Last week on a beautiful crystal clear morning I walked along the river where an adult bald eagle was occasionally to be seen perched in a riverside tree. That morning the usual tree was empty, but a bit further on an eagle flew up from below the bank, went a short way along the shore and landed in a tree, then flew on out of sight.
Curiosity aroused, I looked over the bank and there on the ice laid an injured or sick double-crested cormorant. The cormorant could raise its head but otherwise didn’t or couldn’t move. So, it seemed that the eagle intended to make a meal of the cormorant. Went back the next morning as the season’s first real snow was beginning to fall; there was no trace of the cormorant – it had provided a meal for the eagle or some other predator.

This brought to mind the first bald eagle I’d ever seen, 48 years ago on the tidal section of a tributary to Chesapeake Bay. That eagle took a duck from a flock that was feeding in a shallow backwater.
Proceeding along the river, I saw the eagle again, this time perched in the same tree as its mate. The male bird (upper right in this photo) was much more wary than the female and flew not long after it saw me. The female, on the other hand seemed to be much more tolerant of the human walking nearby and let me pass on by without flying.

Twenty-five years ago there were but three bald eagle nests in Pennsylvania, all in the northwestern corner of the state. It was a rare treat to see one of the birds here – and it was always a migrant or a bird wintering along one of the larger streams. How things have changed!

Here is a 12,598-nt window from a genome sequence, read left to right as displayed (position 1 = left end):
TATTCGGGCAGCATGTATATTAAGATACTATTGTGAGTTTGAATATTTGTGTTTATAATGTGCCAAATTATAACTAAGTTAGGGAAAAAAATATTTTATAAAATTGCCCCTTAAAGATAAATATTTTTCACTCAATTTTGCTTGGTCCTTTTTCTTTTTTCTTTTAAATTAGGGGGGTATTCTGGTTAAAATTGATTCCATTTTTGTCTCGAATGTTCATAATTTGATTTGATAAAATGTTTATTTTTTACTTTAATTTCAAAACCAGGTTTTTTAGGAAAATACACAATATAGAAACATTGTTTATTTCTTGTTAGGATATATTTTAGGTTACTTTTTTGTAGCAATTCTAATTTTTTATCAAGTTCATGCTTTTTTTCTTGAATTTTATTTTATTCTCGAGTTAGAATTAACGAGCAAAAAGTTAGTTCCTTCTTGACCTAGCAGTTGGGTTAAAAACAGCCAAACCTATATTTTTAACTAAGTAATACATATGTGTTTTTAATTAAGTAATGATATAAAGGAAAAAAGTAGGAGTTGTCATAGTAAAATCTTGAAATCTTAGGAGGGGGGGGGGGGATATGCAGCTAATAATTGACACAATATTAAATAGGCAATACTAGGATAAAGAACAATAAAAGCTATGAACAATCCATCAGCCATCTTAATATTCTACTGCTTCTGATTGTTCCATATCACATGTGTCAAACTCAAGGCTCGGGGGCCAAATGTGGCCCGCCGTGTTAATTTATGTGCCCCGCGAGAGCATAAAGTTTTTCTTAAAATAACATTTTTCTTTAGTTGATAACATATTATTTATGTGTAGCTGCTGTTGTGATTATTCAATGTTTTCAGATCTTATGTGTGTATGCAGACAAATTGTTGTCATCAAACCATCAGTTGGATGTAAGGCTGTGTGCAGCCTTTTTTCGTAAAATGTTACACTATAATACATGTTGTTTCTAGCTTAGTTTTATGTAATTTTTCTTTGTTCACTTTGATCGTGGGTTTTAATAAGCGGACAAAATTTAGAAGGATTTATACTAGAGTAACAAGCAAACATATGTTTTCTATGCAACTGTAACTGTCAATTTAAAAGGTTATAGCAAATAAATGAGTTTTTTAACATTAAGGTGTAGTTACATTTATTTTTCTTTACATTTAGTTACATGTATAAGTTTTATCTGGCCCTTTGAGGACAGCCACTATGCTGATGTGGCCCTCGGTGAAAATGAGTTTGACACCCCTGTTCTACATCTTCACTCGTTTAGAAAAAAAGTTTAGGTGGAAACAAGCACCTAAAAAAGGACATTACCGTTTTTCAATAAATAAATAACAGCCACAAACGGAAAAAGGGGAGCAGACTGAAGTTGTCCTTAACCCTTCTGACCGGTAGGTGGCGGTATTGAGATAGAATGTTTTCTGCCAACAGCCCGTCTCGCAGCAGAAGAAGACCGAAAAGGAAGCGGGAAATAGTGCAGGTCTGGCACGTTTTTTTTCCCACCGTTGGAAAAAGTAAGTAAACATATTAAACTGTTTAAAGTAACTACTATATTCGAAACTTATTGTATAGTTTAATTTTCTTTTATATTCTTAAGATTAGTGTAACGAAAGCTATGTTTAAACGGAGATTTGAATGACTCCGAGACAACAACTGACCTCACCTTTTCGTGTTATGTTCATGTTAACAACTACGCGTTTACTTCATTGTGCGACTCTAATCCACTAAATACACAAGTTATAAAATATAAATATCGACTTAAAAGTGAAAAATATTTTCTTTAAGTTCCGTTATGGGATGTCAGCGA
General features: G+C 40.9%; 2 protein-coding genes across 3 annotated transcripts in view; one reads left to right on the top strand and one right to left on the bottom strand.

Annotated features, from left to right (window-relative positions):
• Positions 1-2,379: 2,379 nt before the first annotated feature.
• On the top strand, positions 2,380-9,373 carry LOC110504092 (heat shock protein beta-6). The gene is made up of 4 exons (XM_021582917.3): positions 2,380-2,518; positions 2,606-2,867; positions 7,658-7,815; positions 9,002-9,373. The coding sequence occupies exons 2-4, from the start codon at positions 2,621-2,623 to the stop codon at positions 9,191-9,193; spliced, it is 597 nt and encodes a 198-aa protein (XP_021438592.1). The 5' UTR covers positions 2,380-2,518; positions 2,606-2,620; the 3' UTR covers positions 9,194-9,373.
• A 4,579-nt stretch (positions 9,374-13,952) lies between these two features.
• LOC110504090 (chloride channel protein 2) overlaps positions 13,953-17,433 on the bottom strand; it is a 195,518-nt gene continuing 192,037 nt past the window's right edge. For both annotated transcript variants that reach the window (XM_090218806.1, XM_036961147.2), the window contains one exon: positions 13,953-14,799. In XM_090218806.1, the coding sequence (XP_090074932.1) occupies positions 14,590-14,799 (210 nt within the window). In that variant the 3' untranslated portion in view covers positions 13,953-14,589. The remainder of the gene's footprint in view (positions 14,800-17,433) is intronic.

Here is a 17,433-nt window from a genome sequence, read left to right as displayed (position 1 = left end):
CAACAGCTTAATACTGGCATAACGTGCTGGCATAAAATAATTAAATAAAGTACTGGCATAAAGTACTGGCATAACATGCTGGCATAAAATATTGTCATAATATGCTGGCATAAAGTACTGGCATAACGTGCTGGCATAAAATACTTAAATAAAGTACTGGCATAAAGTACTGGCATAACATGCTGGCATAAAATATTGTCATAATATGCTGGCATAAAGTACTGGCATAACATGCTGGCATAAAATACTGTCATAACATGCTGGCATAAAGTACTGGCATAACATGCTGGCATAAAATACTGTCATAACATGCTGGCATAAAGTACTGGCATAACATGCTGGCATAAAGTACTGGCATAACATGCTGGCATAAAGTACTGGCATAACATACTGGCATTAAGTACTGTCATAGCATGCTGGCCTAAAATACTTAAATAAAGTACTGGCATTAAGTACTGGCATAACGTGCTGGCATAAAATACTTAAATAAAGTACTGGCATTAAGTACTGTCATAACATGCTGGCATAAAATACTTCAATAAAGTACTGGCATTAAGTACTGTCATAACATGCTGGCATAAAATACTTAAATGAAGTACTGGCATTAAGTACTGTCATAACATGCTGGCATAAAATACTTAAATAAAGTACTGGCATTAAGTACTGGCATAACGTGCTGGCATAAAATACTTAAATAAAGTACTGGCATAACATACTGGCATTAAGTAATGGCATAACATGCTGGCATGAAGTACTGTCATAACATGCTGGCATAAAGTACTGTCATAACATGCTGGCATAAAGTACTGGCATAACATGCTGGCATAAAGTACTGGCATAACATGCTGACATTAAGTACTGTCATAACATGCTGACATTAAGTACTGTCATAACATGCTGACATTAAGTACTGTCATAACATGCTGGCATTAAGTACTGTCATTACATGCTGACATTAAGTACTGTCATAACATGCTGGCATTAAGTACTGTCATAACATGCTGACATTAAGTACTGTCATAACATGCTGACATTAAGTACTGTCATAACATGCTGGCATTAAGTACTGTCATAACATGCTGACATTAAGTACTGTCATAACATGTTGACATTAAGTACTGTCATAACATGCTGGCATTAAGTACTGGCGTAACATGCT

Thanks to the ban on DDT and reintroduction efforts by the Pennsylvania Game Commission there were reports of over 250 bald eagle nests in the state this year. It’s still a treat to see a bald eagle, but now it’s one we can enjoy with some regularity. 

Thursday, December 12, 2013

We Must All Hang together


“We must all hang together, or assuredly we shall all hang separately.” So said Pennsylvania’s Benjamin Franklin at the signing of the Declaration of Independence on July 4, 1776. Ben was right, and his sentiment was true not only in 1776 – it’s still true in so many, many ways. 
Hunting seasons are gradually drawing to a close and the time for Christmas bird counts begins. 
I know some hunters who think all birders are na├»ve, effete environmentalists – and some birders who think all hunters are evil, bloodthirsty killers. But I also have friends that are hunters who watch songbirds while they hunt bigger game. Other friends are birders who hunt and who realize that hunters are the only realistic means of keeping white-tailed deer from destroying the forest understory needed by wood thrush, ovenbirds and a host of other species.